Disabled people need access to “sex workers” is the cry I keep hearing. Poor, lonely men with disabilites lack “intimacy” and “skin to skin contact” is another. It seems to me that arguments for disabled people’s “rights” to sexual access in the form of prostitution come mainly from non-disabled people to assuage their own conscience because they feel sad that disabled people don’t have sex, or are attempting to mitigate their own prejudices and personal distaste for the idea that disabled people are sexual beings at all. So either disabled people are infantilised by these people with the assumption that they can’t have sex, or they are considered not fully human and sexually pitiable.
Both positions are ableist and and discriminatory.
I am not the first person to be accused of bigotry for saying men with disabilities have no right to sex. For the sake of my own sanity I will clarify here that I do not argue that disabled men do not have the right to buy women in prostitution but able-bodied men do , I insist that no person has the right to buy women in prostitution, at all, ever, for whatever reason. Period. I am also not writing about sex here, I am here writing about the reality of prostitution.
Here is a quote from a male sex buyer that typifies the attitudes of men who buy women for sex:
“When you pay for sex you get a really different feeling from what you would get in a consensual relationship. You feel more powerful….everything is directed towards you and everything in the sex is to your standards….When you’re paying you don’t have that kind of stress of demand…You can just relax instead of trying to [i]share the experience[/i] with [i]someone else[/i].” *
This quote exemplifies not only the sex-buyer but the attitude required for the sex-trade to exist in the first place.
Firstly, the sex-buyer knows the sex is not consensual. (In any other situation non-consensual sex is considered sexual assault.)
Secondly, it is clear that he enjoys the feeling of power he achieves.
And thirdly, not only does he think he is alone when he is using the woman he is buying for sex despite the fact she is there, he is relieved to think that he is. To him, she does not even fall under the category of another human being, she is not even [i]someone else[/i]. Whatever sexual act he is doing to her, or she to him – he does not consider she is experiencing anything. This is the definition of being dehumanised.
It is all about him.
This is how he wants it and this is what he thinks he has a right to.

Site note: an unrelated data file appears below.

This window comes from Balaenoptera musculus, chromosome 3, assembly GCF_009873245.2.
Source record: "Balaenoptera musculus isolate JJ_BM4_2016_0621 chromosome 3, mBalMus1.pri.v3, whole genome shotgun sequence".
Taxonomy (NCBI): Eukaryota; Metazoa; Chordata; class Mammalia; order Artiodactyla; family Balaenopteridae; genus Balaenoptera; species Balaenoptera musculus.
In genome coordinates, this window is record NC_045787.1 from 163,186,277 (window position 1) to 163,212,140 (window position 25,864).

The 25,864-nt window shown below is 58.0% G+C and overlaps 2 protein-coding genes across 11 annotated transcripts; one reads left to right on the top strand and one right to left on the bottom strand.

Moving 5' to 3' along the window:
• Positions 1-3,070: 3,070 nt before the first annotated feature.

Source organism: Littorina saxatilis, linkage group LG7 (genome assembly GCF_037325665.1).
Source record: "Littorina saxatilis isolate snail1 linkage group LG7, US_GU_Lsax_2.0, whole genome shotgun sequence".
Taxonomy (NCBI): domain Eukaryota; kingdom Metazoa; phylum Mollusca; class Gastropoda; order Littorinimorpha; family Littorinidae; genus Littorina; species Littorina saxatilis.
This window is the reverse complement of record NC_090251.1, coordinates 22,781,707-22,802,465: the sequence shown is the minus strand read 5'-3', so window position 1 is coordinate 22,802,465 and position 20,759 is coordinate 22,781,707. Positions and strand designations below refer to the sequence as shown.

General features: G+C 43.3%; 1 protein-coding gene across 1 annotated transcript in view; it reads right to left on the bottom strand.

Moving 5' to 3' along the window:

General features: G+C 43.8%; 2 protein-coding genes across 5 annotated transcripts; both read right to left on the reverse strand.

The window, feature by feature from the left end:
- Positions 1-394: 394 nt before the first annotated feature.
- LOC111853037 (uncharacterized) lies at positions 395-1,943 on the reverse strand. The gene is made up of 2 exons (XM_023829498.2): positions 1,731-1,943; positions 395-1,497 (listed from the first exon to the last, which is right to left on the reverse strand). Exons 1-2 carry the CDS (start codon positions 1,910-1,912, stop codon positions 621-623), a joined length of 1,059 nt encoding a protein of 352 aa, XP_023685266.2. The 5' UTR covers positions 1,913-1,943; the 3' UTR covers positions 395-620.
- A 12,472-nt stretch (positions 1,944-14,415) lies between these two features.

This is what the sex-trade tells us men have a right to, and increasingly, society in general thinks men have a right to.
The only thing unique about the male sex buyer quoted here is that he has a disability.
While he may live in and endure unique circumstances compared to an able-bodied man, in regards to his perception of women, he is exactly like every other man who uses women in prostitution. Whatever the particulars of his disability, like any other sex-buyer, his misogynist sense of entitlement to women’s bodies is not inhibited in the least.
Disability support services, with insidious and overt encouragement and endorsement from the sex-trade profiteers, are increasingly advocating the rights of men to pay for non-consensual sex with a dehumanised person.
I am a woman with a disability, a disability created by being bought and sold to men in the legal and illegal sex-trade. The disability I have was preventable. It is not congenital, it was not created through illness or disease or by accident. It was created because of male sexual entitlement to buy and use me for their sexual gratification.
I am part of the 68% of prostituted women who have acquired post-traumatic stress disorder as a result of paid sexual abuse. A 68% rate of PTSD is what women in the sex-trade have in common with torture survivors, and rape victims. Do we defend this rate of PTSD in the prostituted class as acceptable? At which rate do we find torture or rape acceptable? Is it not telling, that we are distinguished from survivors of torture and rape in every way except for in identical rates of PTSD? This same rate of PTSD is as a direct result of male violence. One of the facts about being prostituted is that one need not have a singular traumatic event occur to develop this highly debilitating condition, rather it is the daily reality of being sexually used by men for money. While physical acts of violence do indeed happen, many use the argument that men with disabilities are unlikely to be able to commit acts of physical violence. This argument does not carry any weight. If the bare minimum requirement for a job is not being beaten or murdered then our standards are reprehensibly low. The act of prostitution itself is violence, requiring dissociation at the very least. No matter how frequently we may hear from a few, more privileged, “Sex workers to the disabled”, some prostituted women openly admit that dissociation is normal.